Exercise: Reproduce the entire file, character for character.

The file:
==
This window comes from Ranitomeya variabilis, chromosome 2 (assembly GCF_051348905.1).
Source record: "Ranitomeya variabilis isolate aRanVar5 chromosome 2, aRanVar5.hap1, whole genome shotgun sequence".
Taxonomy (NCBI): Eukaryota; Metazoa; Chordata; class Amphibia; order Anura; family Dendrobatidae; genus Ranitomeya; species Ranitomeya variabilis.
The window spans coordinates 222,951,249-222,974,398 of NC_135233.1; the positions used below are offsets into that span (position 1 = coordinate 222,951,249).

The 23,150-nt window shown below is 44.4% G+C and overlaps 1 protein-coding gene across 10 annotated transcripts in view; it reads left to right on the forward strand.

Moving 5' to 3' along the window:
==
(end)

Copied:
This window comes from Ranitomeya variabilis, chromosome 2 (assembly GCF_051348905.1).
Source record: "Ranitomeya variabilis isolate aRanVar5 chromosome 2, aRanVar5.hap1, whole genome shotgun sequence".
Taxonomy (NCBI): Eukaryota; Metazoa; Chordata; class Amphibia; order Anura; family Dendrobatidae; genus Ranitomeya; species Ranitomeya variabilis.
The window spans coordinates 222,951,249-222,974,398 of NC_135233.1; the positions used below are offsets into that span (position 1 = coordinate 222,951,249).

The 23,150-nt window shown below is 44.4% G+C and overlaps 1 protein-coding gene across 10 annotated transcripts in view; it reads left to right on the forward strand.

Moving 5' to 3' along the window: